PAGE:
Big Tech expresses business-viability concerns in Europe over transatlantic data transfer deadlock

Lumen Database Team
4 min readFeb 16, 2022
“GDPR — General Data Protection Regulation” by thedescrier is licensed under

In its 2021 annual report to the U.S Security and Exchange Commission, released earlier this February, Meta noted that the present lack of a framework regulating transatlantic data transfer between the EU and the United States may leave the organization with no choice but to retract its online services, like Facebook and Instagram, from the region. Google also expressed similar concerns in January 2022, highlighting the “lack of legal stability for international data flows” facing the American and European business ecosystem. These concerns from Meta and Google come on the heels of multiple European Court of Human Rights and Data Protection Commissions rulings in European countries that have, in essence, held all current and existing frameworks for data transfer from Europe to the USA to be in breach of the EU’s General Data Protection Regulation (GDPR).

A few landmark events stand out on the timeline leading to the current deadlock. From July 2000 until 2015, the framework regulating data transfers from the EU to the USA was the Safe Harbor Framework. In October 2015, the European Court of Human Rights (ECtHR), in the ‘Schrems I’ ruling, stated that this framework was insufficient in securing EU citizen’s right to privacy since it enabled interference and scrutiny of EU citizens’ data by US public authorities without any grievance redressal mechanisms in place. Resultantly, the Safe Harbor Framework was made defunct, and in 2016, was subsequently replaced by the EU-US privacy shield, which offered additional oversight mechanisms and limitations on data use, among other things. Next, as a result of the heightened protections offered to EU citizens by the 2018 GDPR, which was presented as an international standard for data protection regulations, the privacy shield was also legally challenged, this time in Schrems II. In this case, the ECtHR held that the EU-US privacy shield, like its predecessor, was not in compliance with the level of data protection offered, this time under the GDPR. In addition, it held that any other Standard Contractual Clauses (SCCs) between EU and non-EU countries must afford a level of data protection equivalent to the protection extended under the GDPR. Finally, in the last year, at least three EU Data Protection Authorities have ruled, albeit preliminarily, that Facebook and Google Analytics standard contractual clauses for data sharing are inadequate and not in equivalence to the GDPR protections.

In August 2020, the Irish Data Protection Commission made a preliminary finding that Facebook’s SCC for data transfer from Europe to the USA does not comply with the GDPR. In effect, the commission required Facebook to suspend processing of any European Data on American servers. However, this has not happened yet because it is a preliminary ruling that will be followed by a final ruling in the next few months.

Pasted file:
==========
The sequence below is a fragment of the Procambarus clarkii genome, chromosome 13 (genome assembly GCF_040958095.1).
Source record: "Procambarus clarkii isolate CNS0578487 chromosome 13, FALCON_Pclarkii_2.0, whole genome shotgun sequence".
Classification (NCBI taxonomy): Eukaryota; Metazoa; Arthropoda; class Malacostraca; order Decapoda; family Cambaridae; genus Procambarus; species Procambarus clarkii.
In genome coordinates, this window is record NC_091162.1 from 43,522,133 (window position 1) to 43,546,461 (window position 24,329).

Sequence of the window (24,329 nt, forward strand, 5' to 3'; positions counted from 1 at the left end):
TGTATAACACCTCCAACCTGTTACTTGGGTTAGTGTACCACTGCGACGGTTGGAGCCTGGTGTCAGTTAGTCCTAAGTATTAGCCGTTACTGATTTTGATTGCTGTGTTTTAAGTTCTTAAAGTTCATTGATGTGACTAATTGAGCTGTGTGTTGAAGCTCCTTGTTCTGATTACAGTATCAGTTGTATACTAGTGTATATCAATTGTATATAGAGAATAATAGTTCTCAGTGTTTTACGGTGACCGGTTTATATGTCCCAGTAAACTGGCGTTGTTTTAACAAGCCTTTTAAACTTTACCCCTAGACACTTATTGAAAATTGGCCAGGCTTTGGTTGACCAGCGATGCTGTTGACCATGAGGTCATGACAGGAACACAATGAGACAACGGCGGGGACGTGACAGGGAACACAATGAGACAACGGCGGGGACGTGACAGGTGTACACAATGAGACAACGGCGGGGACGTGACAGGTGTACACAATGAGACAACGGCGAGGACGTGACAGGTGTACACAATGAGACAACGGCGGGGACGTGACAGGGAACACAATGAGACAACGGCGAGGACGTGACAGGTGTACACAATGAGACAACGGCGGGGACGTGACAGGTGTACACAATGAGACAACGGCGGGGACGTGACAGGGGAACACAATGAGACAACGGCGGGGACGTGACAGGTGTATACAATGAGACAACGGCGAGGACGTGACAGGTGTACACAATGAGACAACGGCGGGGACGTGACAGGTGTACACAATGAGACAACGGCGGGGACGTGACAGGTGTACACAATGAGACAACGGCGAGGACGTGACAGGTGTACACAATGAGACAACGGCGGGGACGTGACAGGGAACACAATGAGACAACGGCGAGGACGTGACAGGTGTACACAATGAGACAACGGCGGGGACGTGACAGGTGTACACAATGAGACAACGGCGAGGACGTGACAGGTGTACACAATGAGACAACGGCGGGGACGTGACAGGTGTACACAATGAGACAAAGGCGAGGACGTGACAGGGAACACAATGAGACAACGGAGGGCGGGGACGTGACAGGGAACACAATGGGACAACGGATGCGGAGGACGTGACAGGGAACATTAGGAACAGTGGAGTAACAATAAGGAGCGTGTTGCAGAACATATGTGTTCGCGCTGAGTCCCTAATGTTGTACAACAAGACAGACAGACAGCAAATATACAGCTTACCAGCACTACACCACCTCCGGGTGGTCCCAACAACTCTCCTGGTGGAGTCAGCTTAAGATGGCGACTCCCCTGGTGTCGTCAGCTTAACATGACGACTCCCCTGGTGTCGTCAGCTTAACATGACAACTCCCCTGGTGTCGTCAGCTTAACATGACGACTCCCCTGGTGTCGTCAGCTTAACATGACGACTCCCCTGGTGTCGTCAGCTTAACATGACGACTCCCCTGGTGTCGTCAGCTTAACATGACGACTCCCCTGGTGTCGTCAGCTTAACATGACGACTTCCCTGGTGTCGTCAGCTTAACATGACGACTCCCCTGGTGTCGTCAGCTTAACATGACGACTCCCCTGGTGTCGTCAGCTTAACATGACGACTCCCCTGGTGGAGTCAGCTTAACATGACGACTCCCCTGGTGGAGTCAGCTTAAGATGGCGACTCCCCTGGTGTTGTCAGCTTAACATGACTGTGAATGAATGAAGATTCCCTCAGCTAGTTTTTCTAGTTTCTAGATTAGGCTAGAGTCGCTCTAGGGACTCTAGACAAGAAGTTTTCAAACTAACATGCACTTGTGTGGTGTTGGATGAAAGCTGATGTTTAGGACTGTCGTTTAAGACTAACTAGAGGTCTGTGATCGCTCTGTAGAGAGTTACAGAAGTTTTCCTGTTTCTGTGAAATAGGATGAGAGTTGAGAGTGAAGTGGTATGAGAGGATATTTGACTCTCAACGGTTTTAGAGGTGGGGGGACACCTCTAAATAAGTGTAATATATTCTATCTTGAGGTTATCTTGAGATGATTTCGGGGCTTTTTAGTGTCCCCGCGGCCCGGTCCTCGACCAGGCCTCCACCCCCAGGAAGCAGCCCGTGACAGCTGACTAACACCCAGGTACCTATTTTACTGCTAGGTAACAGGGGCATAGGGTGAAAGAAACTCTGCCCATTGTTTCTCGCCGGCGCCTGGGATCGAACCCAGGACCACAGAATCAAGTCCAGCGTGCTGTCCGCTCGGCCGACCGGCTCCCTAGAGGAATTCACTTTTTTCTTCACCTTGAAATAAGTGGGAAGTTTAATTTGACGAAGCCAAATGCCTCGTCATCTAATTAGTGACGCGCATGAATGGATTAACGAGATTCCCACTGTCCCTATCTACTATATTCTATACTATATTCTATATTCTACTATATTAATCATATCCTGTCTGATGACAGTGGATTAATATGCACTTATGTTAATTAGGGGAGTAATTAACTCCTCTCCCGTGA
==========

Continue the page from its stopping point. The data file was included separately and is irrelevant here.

In December 2021, the Austrian Data Protection Authority made similar findings about a local medical news company’s use of Google Analytics, which was found to be in non-compliance with the GDPR since the use of Google Analytics required data transfer to the USA. The French Data Protection Authority followed suit, by making a similar finding about the use of Google Analytics in February 2022.

Considering the growing difficulty global OSPs face carrying out business in European jurisdictions because of the GDPR’s strict data protection mandates, representatives of Facebook, (now Meta) have made statements emphasizing the need for a set of principles that successfully accommodate international data transfers, and highlighting that the “inadequacies in the current framework would result in small European tech-startups not being able to use US-based cloud services” or organizations not being able to set up call centers in a different country. They have noted that despite Meta’s unwillingness to withdraw certain services from Europe, it would be difficult to sustain their business model in Europe without a clear framework for transatlantic data transfers. Google has also emphasized the need for a durable framework in a recent blog post.

Negotiations already underway between European Commission and U.S officials to create a new framework for transatlantic data transfers have recently intensified, even though the Commission states, “they will take time, given the complexities of the issues discussed”. While organizations whose business model relies on transatlantic data transfers wait for the new framework, it remains to be seen whether it, like its predecessors, will have a short life span, in part due to the US’s expansive government surveillance practices, among other reasons, or whether it will stand the test of ‘essential equivalence’, laid out by the ECtHR in its Schrems II decision.

Author: Shreya Tewari, Research Fellow at the Lumen Project



Lumen Database Team

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